Building Bitwyre Public and Private Websockets for Efficient Financial Datastreams

Building Bitwyre Public and Private Websockets for Efficient Financial Datastreams

What are websockets?

The backbone of the current internet is based on the HyperText Transfer Protocol, a robust protocol that allows systems on the internet to efficiently transfer, send and receive messages. However, HTTP have its limitations, namely in cases where transfer speed and bidirectional transfers are concerned. Some of this limitation is addressed on another protocol called WebSockets, in which we’re going to discuss.

The classic HTTP protocol, in essence, is about requesting and receiving messages between a client and a host server. In order to successfully transmit those requests, there are some necessary steps, such as a network handshake where the two connect with each other and acknowledge, then verify the quality of the connection. Then, some servers require further authentication for the client, such as using API keys or passwords. Only then the client can request data from the host, and the host would return the response. After the response is received, then the connection would be terminated. If there are further request, the flow would be repeated.

A simplified diagram is shown below, where a client is asking some data from a server

Why are websockets needed?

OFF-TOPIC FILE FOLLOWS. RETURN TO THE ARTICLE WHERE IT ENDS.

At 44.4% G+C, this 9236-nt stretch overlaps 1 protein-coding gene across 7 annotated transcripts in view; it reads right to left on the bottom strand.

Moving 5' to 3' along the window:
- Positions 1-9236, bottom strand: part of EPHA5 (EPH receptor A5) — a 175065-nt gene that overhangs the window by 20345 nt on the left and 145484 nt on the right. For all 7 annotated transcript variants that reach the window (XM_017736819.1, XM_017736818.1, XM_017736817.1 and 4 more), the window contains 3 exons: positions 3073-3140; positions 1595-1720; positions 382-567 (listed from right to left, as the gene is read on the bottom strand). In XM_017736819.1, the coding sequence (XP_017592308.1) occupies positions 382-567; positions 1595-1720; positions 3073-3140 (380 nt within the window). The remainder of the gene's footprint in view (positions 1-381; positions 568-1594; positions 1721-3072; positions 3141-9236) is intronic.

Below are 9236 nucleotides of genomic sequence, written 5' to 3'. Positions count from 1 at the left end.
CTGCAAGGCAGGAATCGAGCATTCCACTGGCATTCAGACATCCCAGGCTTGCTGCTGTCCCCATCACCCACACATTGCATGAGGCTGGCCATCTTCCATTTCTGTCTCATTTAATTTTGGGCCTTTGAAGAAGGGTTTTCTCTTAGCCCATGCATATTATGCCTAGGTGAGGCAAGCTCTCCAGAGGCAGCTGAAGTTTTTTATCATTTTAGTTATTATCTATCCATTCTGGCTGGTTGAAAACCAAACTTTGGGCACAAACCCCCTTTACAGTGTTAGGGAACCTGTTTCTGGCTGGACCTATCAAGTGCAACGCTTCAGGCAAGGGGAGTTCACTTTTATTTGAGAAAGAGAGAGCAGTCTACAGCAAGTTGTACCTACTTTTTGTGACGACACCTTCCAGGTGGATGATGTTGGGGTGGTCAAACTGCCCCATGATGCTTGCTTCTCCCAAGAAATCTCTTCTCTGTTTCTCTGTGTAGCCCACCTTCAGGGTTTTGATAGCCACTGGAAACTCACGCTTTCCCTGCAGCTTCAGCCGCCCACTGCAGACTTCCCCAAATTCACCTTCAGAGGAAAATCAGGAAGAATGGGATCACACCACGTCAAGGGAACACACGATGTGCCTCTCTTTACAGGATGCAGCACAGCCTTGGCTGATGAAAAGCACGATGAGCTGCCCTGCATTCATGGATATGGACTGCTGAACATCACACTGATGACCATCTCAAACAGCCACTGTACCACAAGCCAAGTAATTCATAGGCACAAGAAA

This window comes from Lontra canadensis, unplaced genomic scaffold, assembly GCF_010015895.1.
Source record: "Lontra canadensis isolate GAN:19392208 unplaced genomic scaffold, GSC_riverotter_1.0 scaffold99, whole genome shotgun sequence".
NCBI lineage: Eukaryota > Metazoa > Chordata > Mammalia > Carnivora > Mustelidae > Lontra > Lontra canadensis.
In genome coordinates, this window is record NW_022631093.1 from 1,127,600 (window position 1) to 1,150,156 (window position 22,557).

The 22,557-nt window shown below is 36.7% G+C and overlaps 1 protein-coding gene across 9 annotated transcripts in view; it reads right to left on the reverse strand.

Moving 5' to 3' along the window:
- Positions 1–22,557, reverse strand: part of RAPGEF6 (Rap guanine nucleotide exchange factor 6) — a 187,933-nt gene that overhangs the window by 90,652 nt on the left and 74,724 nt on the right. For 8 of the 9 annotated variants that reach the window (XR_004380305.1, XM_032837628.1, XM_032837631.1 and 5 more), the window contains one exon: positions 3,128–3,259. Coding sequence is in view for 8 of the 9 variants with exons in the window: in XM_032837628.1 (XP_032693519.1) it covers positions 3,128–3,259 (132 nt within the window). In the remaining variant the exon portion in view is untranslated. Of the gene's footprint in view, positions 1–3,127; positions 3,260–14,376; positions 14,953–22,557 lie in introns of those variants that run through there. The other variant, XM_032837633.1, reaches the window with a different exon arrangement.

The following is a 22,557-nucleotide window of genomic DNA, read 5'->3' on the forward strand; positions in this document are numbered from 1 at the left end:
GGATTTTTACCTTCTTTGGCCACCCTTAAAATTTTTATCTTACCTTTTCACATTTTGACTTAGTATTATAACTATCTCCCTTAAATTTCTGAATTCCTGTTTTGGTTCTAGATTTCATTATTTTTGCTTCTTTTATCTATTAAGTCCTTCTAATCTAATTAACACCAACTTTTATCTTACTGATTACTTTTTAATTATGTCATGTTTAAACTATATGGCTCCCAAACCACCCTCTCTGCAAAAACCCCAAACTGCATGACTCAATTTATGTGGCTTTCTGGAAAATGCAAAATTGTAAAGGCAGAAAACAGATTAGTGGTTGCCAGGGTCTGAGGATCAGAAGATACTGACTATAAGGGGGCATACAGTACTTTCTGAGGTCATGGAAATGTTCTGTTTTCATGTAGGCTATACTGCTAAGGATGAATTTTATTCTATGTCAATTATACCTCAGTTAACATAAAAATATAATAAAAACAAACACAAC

For most purposes, this protocol is sufficient. However, two glaring problems are visible. First, the Client-Host are required to establish a connection, acknowledge it, then authenticate for every request the client creates, this presents a significant time lag in communication. Second, only the client is able to make any request, and the host is only able to respond to the request. In order for the host to make request, we need another set of access points calls and structures altogether.

The two problems are solved by the Websocket Protocol. Websocket guarantees a persistently open connection between the client-server until one party closes or lost the connection and bidirectional, full duplex communication, i.e. there is no need for more than once authentication and the host is able to make requests directly to the client.

Why are they needed in an online trading platform?

Some of the more pronounced user of websockets utilise the advantages of it, some examples are chatting and video conferencing applications to stream data continuously    and to guarantee that both parties in the chat are up-to-date with any new data. Another industry that will benefit from websocket is financial exchanges, where execution speed and data transfer might mean profit or loss.

Financial exchanges usage for websocket protocol may be split into two different uses. Data broadcast and account-exchange interactions. Here we will explore both using examples from Bitwyre’s own and using other exchanges eg Binance, FTX, Huobi

Data broadcast and streaming is as simple as it sounds, to get data to end users as efficiently as possible. Due to the ever-changing and fast nature of financial markets, the more updated data users have, the more they can process it to make decisions. Websocket provides this better than standard HTTP since, once connection is established, the host can stream live data continuously and indefinitely to the clients without any reconnecting necessary and without the need to aggregate/discretize said data.